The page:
step number one: read the book wintergirls.
tuck away every detail like you're cramming for a test.
dog-ear the pages and carry it with you like a travel guide.
decide that with your fingers and toes always icy cold for as long as you can remember,
you were destined to be a wintergirl.
reread it periodically, for inspirational purposes.
step two: download the myfitnesspal app.
use it to track every calorie you put into your body.
memorize that an oreo has seventy calories, an apple has one hundred, a cup of hot chocolate has eighty,
a bagel has two hundred seventy (a number that terrifies you),
and on and on and on.
let numbers float behind your eyes just before you go to bed,
and let them stay there as you throw off the covers to do guilty pushups and situps in your room
for twenty minutes (burning one hundred and twenty calories).
ignore the warnings shouted at you in red text
when you eat less than twelve hundred calories per day.
look at the projections it gives you for five weeks from now
with weights that seem both too small and too large at the same time.
when your net for the day hits the negatives after weeks of trying,
feel the slightest pang of satisfaction.
step three: find your "thinspiration".
make a tumblr just to look at pictures of jutting-out spines and thigh gaps and ribs.
hold your phone up next to your reflection in the mirror
and pick out everywhere your body differs from hers.
when the girls on the fitness blogs start looking too heavy for your goal,
find the eating-disorder blogs.
obsess over their bodies almost as much as you obsess over yours,
but not quite as much.
step four: begin losing weight.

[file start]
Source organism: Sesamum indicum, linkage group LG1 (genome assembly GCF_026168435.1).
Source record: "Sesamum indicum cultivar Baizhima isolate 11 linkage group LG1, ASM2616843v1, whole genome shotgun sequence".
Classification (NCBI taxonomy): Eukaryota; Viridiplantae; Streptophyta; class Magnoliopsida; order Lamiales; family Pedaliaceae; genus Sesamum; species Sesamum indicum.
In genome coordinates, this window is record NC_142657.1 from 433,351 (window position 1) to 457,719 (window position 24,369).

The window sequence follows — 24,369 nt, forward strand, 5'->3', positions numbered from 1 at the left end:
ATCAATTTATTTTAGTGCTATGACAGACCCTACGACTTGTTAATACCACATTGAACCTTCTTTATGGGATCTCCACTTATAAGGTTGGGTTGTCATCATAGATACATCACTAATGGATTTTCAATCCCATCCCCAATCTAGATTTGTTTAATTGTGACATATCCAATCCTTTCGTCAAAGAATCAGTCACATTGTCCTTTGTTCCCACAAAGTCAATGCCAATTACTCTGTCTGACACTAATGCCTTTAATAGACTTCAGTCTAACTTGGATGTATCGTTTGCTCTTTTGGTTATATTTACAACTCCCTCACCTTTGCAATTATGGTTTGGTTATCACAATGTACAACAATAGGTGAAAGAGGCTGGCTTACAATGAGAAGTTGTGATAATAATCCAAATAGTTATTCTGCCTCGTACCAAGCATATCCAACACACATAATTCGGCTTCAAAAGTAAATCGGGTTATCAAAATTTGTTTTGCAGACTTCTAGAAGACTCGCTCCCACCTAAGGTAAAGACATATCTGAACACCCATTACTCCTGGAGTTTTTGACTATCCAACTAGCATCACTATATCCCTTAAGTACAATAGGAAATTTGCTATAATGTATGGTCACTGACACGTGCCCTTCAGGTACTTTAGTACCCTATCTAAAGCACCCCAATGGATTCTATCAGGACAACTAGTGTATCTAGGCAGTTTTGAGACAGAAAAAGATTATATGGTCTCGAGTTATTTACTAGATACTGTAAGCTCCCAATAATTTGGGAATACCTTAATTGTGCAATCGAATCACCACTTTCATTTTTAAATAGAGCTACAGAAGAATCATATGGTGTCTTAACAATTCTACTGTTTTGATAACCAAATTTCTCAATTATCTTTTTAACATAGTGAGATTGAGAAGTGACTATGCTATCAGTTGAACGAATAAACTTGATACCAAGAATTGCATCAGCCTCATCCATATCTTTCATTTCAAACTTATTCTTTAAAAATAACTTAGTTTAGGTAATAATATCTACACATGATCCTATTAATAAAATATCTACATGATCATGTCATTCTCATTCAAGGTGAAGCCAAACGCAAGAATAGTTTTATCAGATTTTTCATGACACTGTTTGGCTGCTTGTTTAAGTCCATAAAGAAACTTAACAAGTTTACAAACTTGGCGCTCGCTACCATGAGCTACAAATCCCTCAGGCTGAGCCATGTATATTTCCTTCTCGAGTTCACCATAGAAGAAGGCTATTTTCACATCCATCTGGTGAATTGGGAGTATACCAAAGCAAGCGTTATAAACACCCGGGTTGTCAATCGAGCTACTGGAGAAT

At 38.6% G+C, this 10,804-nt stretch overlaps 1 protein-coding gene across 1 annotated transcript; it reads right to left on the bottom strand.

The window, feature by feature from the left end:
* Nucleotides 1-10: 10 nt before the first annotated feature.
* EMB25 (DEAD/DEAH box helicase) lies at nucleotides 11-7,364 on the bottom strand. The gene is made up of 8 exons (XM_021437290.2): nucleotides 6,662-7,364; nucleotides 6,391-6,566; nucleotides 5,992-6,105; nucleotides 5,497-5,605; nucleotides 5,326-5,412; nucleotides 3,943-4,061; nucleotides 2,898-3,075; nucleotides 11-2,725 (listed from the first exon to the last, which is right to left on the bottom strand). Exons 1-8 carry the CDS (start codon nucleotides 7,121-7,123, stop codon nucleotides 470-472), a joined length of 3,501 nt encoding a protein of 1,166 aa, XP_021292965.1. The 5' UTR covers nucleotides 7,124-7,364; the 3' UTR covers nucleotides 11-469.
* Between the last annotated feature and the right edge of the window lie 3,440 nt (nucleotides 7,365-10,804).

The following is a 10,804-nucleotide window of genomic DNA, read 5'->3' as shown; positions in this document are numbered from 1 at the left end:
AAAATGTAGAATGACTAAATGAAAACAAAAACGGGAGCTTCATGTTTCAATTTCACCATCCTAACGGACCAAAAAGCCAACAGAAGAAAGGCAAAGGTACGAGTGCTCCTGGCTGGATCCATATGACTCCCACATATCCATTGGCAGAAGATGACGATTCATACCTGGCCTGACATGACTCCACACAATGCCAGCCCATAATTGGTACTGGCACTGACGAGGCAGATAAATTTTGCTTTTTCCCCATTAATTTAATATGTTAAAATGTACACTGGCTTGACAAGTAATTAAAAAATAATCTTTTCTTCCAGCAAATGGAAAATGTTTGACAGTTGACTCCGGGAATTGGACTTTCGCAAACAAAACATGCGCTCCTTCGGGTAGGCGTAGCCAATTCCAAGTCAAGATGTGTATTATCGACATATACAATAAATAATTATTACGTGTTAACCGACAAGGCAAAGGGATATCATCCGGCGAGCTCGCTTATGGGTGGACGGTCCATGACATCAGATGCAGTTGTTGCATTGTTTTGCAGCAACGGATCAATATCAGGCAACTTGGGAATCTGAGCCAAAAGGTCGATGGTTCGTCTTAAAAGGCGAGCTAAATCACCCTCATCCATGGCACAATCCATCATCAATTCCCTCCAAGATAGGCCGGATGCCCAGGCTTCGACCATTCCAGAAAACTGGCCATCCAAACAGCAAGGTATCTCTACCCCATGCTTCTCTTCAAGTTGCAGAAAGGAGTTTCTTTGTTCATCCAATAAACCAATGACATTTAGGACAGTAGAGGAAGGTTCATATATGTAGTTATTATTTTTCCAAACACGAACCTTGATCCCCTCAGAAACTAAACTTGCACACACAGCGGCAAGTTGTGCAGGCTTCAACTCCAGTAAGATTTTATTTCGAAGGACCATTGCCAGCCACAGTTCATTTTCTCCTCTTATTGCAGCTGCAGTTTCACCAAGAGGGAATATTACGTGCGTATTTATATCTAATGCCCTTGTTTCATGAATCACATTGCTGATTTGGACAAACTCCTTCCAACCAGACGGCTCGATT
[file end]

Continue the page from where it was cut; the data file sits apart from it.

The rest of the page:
imagine yourself floating away, feather-light.
imagine yourself becoming skin and bones.
imagine this as you drag your heavy body from class to class,
as your muscles waste from malnutrition.
imagine this as you have to clean your hairbrush out
three times while you work tangles from your hair.
imagine this as you snap at anyone and everyone,
as you spend hours locked in your room.
step five: become a poet and write about yourself.
romanticize your own demons, just by calling them demons.
use as many metaphors as you can,
to avoid the harsh language of the truth.
and especially avoid writing about the crippling guilt
that hits you when you eat too much,
you're fat you're worthless you'll never be anything,
and hits you when you don't eat enough,
what's wrong with you how did you let it get to this point
voices in your head never abating.
avoid writing about your lack of motivation and constant exhaustion and always,
always, use words that imply mystery.
describe your mind as foggy, call your body diminishing.
never say it how it is, because you could convince yourself to quit.
never say that it's torture and you're in pain
and you just wish you were eight again, never considering this path.
never say that you need help but you don't want help.
if you have the urge to say these things,
say only that this disorder is not one you would willingly give up,
because you finally have something to control.
because it is the truth,
but it is also the romanticized truth.
trigger warning, obviously. this just came out of nowhere the other day. apologies for how harsh/offensive it may be.